f) Failure to realistically assess the Worst Alternative to a Negotiated Agreement (“WATNA”) or other potential outcomes to you and other mediation participants.
g) Not properly assessing (usually underestimating) the total long and short term adverse risks to the client of litigation, the costs of litigation and duration of litigation.
h) Not properly assessing the personal costs (outside the financial costs) and collateral financial costs (such as opportunity costs) to the client of an adversarial process.
i) Failure to have the right people, from all sides, at the mediation conference. Key consultants, government personnel, non-parties affected by potential mediated solutions, and others are sometimes as important as the persons having settlement authority. Related to this is not informing the other side, sufficiently ahead of the mediation conference, who you are bringing to the mediation conference.
j) Failure to contact the mediator prior to the mediation conference to discuss negotiation strategy, personality issues, settlement authority and other issues that could substantially impact the outcome of the mediation.
k) Devaluing the importance of the time needed for the mediation conference and the location/setting of the mediation conference.
5. Mistakes Made at the Mediation Conference
a) Delivering an opening statement at the mediation conference that is argumentative, or worse, accusatory in substance or style.
b) Failure to recognize the importance BATNA/WATNA and other possible outcome scenarios prior to the mediation conference and to have flexibility in those analysis throughout the mediation process as more information is obtained.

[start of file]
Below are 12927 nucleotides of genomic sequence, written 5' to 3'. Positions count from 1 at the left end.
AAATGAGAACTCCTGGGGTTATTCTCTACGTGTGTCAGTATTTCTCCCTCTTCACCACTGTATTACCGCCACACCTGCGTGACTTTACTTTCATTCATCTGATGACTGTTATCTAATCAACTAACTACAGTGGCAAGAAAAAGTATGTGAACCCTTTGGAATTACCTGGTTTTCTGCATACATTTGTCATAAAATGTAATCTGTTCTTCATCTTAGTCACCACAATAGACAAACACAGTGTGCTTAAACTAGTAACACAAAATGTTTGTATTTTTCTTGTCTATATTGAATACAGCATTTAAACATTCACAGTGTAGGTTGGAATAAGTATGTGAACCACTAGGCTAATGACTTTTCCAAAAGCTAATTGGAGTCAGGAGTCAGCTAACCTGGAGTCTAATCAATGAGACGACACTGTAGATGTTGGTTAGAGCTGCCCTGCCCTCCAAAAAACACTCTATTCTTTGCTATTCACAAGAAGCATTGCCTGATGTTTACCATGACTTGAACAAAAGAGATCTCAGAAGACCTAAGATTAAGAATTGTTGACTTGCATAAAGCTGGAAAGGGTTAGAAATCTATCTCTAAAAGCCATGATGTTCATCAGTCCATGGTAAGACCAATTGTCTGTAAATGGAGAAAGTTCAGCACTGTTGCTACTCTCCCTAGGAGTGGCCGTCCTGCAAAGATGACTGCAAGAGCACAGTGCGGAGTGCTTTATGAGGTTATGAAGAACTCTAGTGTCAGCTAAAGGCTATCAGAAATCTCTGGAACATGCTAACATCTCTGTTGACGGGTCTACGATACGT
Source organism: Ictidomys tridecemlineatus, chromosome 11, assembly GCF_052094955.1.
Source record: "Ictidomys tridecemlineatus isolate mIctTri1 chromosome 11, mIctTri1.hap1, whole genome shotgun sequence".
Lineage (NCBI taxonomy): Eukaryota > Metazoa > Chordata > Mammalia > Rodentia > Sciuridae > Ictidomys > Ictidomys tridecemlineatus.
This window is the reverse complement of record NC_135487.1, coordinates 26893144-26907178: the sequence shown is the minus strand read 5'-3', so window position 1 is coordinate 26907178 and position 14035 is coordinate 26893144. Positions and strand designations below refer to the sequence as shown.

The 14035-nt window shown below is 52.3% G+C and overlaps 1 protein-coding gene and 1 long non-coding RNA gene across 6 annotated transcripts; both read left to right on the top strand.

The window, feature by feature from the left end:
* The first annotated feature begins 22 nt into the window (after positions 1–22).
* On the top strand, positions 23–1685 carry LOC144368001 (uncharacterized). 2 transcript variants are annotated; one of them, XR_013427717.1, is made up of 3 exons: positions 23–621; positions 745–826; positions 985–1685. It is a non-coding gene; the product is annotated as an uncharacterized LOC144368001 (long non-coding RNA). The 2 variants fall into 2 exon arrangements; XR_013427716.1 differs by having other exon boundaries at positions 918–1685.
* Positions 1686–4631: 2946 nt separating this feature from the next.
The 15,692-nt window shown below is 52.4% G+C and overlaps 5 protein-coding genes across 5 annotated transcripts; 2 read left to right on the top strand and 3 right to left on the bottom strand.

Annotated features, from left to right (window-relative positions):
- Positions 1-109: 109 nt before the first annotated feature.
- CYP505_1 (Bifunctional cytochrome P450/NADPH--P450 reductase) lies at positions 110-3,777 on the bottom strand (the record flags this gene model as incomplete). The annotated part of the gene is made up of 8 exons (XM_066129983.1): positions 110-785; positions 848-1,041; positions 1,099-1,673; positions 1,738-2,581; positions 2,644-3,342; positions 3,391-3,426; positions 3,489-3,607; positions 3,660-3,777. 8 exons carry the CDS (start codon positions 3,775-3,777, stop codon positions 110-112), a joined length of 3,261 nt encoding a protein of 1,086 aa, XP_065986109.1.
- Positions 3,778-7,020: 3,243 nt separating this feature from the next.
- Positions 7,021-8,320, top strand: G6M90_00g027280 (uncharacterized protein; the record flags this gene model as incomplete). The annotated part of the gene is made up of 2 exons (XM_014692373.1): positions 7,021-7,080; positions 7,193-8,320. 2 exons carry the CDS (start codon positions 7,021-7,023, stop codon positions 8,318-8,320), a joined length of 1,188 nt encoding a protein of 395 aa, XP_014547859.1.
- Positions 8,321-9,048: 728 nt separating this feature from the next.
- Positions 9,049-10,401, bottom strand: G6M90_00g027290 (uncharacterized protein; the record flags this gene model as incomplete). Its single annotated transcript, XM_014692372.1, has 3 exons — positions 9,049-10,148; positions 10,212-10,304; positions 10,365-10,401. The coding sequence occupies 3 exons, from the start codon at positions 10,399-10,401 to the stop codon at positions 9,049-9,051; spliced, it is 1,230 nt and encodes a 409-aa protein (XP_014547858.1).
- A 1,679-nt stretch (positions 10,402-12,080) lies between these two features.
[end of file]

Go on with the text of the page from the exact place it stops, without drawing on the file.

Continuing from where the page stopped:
c) Threatening the other mediation participants at any point during the mediation process instead of trusting and allowing the mediator, when appropriate, to effectively deliver the message of the "consequences" of not reaching a mediated settlement agreement.
d) At the mediation conference, keeping the mediator out of too many "strategy sessions", or, in other words, treating the mediator as a "messenger between the parties" instead of as a neutral that can help create solutions.
e) ot understanding the emotional side of almost all mediations and how to effectively handle emotions (clients as well as attorneys, consultants, etc.) during the mediation process. My estimate in 18 years of doing mediations is that 3 out of 4 mediations that impasse did so because of emotions as opposed to a valid interest that was not being met. Emotional issues need to be addressed at all stages of a mediation.
f) Devaluing the importance of the time needed for the mediation conference and the location/setting of the mediation conference.
6. Mistakes Made Drafting the Settlement Agreement
a) Not preparing or seriously considering a draft settlement agreement or terms prior to the mediation conference.
b) Starting the drafting process of a settlement agreement late in the day of the mediation conference.
7. Mistakes Made after the Mediation
a) Not analyzing your performance and the performance of others.
b) If there is a mediation impasse, not asking yourself what could I have done to prevent the impasse. As a mediator, I always ask that of myself regardless of circumstances or participants' behavior. If an agreement is reached, asking what went well, what could I have done better and what needs to be changed.
c) Not asking the mediator about your performance.